BOSTON (Reuters) - A Massachusetts man was sentenced to six years in prison on Wednesday after pleading guilty to helping to run what prosecutors called a global pyramid scheme that bilked its victims out of more than $3 billion.
James Merrill, the former president of TelexFree Inc, was sentenced by U.S. District Judge Timothy Hillman in Worcester, Massachusetts, after pleading guilty to conspiracy and fraud charges on the eve of trial in October.
Prosecutors had sought up to 10 years in prison for Merrill, 55, while his lawyer sought a term of no more than one year.
The sentence was confirmed by a spokeswoman for the U.S. Attorney’s Office in Massachusetts.
A lawyer for Merrill, a resident of Ashland, Massachusetts, did not immediately respond to a request for comment.
The sentencing stemmed from Merrill’s role as president from 2012 to 2014 of TelexFree, which prosecutors described in court papers as the largest pyramid scheme to ever result in U.S. criminal charges.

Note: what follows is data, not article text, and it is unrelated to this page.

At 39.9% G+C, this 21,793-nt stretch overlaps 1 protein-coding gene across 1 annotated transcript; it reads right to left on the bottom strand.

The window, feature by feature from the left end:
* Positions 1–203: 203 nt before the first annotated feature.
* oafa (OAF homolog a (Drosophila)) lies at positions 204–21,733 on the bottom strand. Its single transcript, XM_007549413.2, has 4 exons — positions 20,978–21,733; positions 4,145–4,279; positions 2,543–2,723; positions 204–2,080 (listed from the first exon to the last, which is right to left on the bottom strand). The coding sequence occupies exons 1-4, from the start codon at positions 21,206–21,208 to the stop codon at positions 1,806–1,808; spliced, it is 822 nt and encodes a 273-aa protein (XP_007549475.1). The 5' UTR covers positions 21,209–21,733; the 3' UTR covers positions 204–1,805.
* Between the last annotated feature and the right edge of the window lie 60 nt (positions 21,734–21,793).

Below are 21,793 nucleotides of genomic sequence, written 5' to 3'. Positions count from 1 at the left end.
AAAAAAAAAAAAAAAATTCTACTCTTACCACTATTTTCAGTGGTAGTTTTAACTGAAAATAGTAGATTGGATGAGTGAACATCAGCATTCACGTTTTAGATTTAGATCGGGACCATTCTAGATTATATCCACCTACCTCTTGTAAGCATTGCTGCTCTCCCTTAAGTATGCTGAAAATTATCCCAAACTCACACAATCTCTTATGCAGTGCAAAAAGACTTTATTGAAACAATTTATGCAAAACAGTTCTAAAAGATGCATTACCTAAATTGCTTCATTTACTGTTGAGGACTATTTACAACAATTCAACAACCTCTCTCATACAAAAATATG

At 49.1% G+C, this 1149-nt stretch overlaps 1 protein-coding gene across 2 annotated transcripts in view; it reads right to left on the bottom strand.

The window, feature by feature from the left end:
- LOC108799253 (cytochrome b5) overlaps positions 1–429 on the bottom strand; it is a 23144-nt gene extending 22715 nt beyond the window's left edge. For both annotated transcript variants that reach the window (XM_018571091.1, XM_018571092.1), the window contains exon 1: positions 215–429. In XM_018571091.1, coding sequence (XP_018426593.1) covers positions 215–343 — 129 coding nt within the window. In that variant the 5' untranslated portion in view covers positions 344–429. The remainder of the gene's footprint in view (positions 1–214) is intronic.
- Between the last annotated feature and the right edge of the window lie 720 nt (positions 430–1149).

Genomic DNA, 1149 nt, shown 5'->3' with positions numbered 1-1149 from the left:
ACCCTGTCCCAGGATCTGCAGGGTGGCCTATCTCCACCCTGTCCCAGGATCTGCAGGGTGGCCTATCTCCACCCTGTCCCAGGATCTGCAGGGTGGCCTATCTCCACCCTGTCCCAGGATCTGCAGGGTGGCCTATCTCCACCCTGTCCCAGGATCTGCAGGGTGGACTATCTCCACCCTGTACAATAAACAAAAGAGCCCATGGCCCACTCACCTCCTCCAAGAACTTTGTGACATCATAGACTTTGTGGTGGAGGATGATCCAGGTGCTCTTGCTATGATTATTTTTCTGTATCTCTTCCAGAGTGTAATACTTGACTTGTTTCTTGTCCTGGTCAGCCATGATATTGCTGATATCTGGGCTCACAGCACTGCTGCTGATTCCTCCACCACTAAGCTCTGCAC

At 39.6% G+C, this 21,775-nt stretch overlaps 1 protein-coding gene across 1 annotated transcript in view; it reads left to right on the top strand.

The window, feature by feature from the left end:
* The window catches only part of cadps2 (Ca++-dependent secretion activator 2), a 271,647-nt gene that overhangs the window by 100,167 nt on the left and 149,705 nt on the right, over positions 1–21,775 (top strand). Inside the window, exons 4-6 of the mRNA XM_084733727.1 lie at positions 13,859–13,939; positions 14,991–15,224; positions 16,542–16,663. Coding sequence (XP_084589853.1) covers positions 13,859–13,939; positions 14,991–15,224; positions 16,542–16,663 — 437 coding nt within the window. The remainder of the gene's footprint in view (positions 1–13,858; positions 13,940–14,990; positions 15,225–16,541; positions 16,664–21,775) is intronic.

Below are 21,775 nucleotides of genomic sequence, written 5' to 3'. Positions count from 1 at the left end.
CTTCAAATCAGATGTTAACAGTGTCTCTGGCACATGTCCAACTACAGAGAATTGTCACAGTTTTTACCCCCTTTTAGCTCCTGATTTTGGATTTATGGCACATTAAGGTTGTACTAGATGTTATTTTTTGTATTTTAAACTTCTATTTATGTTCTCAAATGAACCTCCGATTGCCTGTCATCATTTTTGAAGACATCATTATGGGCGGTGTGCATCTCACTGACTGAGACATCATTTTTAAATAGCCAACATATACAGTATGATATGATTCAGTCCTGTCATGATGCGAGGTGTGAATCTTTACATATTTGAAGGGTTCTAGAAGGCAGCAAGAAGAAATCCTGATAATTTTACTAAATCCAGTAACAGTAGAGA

Prior to its collapse in April 2014, TelexFree promoted itself as a Marlborough, Massachusetts-based company that sold voice-over-internet telephone service, prosecutors said.
But from its beginning, it was a pyramid scheme, making little to no money selling its service while taking in millions of dollars from thousands of people who paid to sign up to be “promoters” and post ads online for it.
Merrill, who was TelexFree’s public face, never intended it to become a fraudulent business, his attorney, Robert Goldstein, said in court papers.
But prosecutors said he had received increasingly frequent warnings the company was bogus and never alerted the public.
The scheme caused nearly 1.89 million people from over 100 countries, including the United States and Brazil, to lose nearly $3.05 billion, prosecutors said.
Carlos Wanzeler, one of TelexFree’s co-founders who prosecutors said played a greater role in the fraud, fled the United States in 2014 to Brazil and could not be extradited.
In February, federal prosecutors in the Brazilian state of Espirito Santo filed charges against 22 people for their involvement with TelexFree, including Wanzeler.
U.S. prosecutors earlier this year brought charges against two Brazilians for conspiring to launder money linked to the fraud, leading to the discovery of at least $17 million under a mattress in a Massachusetts apartment.
Reporting by Nate Raymond; Editing by Scott Malone and Tom Brown